(director/writer: Steven Spielberg; screenwriters: Tony Kushner; cinematographer: Janusz Kaminski; editor: Sarah Broshar/Michael Kahn; music: John Williams; cast: Michelle Williams (Mitzi Fabelman), Paul Dano (Burt Fabelman), Seth Rogen (Benny Loewy), Gabriel LaBelle (Sammy Fabelman), Judd Hirsch (Uncle Boris), Jeanne Berlin (Hadasseh Fabelman), Julia Butters (Reggie Fabelman), Robin Bartlett (Tina Schildkraut), Keeley Karsten (Natalie Fabelman), David Lynch (Himself), Chloe East (Monica); Runtime: 151; MPAA Rating: PG-13; producers: Kristie Macosko Krieger/Steven Spielberg/Tony Kushner; Universal Pictures/Amblin Entertainment; 2022)

An endearing intimate drama.

Reviewed by Dennis Schwartz

The 75-year-old Steven Spielberg (“Saving Private Ryan”/”A.I. Artificial Intelligence“) directs and co-writes with Tony Kushner his highly personal childhood memoir on his family life and early filmmaking struggles. It’s overlong (at 150 minutes it could have used some trimming and still would have told its story), but is nevertheless an endearing intimate drama. Of his 30-plus movies, this is one where the great storyteller reveals more about himself than in any of his other films.

It surprisingly depicts the anti-Semitism and bullying Spielberg endured growing up while attending school in California and the marital infidelity that divided his recently deceased mother and father.

Mitzi Fabelman (a.k.a. Leah Spielberg) is played by Michelle Williams. She’s depicted as a devoted mom and as an eccentric free spirit, whose workaholic hubby Burt, a decent family man of the Eisenhower era of the 1950s, is played by Paul Dano. Mom supports the filmmaking aspirations of her son, Sammy (a.k.a. Steven Spielberg, played by Gabriel LaBelle as a teen and Mateo Zoryna Francis-DeFord as a child), even though he disrupts family life by obsessively filming all the time, especially the crashes of his toy trains and cars.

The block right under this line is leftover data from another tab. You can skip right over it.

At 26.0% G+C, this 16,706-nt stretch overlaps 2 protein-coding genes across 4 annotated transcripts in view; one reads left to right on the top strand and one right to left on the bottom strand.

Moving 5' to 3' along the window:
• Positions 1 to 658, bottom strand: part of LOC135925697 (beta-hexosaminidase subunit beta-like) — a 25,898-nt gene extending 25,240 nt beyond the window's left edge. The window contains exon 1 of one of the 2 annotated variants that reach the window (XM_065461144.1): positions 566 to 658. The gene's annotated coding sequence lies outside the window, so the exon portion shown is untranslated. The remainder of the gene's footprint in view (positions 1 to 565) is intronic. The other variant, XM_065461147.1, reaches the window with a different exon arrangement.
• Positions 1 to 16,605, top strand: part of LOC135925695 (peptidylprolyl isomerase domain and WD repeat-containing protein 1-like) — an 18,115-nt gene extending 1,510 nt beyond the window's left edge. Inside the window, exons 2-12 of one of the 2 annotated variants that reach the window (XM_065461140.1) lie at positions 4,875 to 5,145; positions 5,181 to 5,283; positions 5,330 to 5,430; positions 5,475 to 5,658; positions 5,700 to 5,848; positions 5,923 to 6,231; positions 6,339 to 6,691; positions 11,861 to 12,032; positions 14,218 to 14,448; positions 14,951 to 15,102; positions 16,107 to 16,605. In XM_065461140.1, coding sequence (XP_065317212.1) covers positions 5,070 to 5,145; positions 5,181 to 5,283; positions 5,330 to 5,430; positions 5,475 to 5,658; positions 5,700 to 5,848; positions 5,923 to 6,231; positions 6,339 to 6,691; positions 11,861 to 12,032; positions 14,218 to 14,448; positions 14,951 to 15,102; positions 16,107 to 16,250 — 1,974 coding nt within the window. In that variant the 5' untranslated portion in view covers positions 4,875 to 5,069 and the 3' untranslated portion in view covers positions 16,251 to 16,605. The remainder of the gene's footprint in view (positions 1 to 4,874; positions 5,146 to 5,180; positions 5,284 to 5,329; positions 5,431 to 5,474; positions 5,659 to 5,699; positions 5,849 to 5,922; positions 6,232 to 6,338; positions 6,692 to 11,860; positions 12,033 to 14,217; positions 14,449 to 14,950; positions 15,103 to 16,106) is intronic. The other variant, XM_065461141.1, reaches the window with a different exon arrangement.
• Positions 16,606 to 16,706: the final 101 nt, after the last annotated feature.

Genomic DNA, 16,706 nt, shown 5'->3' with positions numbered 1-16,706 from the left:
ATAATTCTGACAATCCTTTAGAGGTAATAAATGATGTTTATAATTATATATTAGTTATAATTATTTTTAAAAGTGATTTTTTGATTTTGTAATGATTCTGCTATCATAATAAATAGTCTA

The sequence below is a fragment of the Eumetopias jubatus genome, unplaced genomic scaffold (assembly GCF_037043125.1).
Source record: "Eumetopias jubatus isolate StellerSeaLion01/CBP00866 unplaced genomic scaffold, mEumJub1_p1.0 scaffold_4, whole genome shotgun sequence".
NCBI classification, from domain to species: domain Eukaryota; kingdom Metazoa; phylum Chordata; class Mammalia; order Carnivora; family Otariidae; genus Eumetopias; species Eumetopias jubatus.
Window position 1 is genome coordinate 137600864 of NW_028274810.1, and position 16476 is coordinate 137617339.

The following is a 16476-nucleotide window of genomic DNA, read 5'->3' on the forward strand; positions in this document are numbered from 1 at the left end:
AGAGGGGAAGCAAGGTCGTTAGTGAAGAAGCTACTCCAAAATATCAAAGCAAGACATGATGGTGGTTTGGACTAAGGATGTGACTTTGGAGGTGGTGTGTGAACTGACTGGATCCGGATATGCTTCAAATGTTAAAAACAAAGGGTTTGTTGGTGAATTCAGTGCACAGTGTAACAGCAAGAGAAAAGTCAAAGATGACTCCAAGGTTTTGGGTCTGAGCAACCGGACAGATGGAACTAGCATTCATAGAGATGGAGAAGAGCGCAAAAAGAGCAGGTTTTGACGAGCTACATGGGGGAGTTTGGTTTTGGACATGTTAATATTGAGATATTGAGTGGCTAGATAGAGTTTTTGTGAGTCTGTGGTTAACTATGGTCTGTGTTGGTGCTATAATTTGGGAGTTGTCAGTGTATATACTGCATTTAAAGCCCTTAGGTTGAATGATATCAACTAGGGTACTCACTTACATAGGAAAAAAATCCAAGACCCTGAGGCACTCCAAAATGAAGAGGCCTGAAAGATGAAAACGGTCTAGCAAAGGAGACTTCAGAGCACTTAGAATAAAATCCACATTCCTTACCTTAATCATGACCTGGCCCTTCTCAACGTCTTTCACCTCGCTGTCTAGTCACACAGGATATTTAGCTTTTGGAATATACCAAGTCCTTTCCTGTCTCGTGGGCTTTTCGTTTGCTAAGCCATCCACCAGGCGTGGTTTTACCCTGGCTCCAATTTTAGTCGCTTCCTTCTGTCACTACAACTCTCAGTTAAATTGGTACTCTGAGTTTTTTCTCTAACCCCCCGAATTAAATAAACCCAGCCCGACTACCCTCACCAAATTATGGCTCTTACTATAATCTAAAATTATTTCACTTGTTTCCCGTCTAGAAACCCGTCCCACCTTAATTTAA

In 1952, Cecil B. DeMille’s “The Greatest Show on Earth,” the first movie Spielberg saw, was with his family. Sammy’s shock at seeing a train come towards him from the big screen made a lasting impression and would play a part in how he shot several sequences of his later films.

For most of the film Gabriel LaBelle plays Spielberg as a teen, who wrestles with his passion for making films while struggling to live with the slow decay of his parents’ marriage.

Even if avoiding some of his darker childhood moments, the popular director still leaves himself vulnerable by revealing so many of his fears and short-comings.

To his dismay and mom’s, the family relocate from New Jersey to Arizona to California, as Burt’s work career takes off. These moves put a damper on mom’s aspirations to be concert pianist and leave him feeling unsettled.

The jokey Benny (Seth Rogen) is Burt’s best friend, who the family refer to as Uncle Benny, whose closeness to his mom alerted her son that he was more than just a friend.

The John Williams score works fine. The Janusz Kaminski photography is gorgeous. The Michelle Williams performance is Oscar worthy, as is the touching, handsome character-driven earnest film.

It played at the Toronto International Film Festival, that Spielberg attended.

Paul Dano, Mateo Zoryan Francis-DeFord and Michelle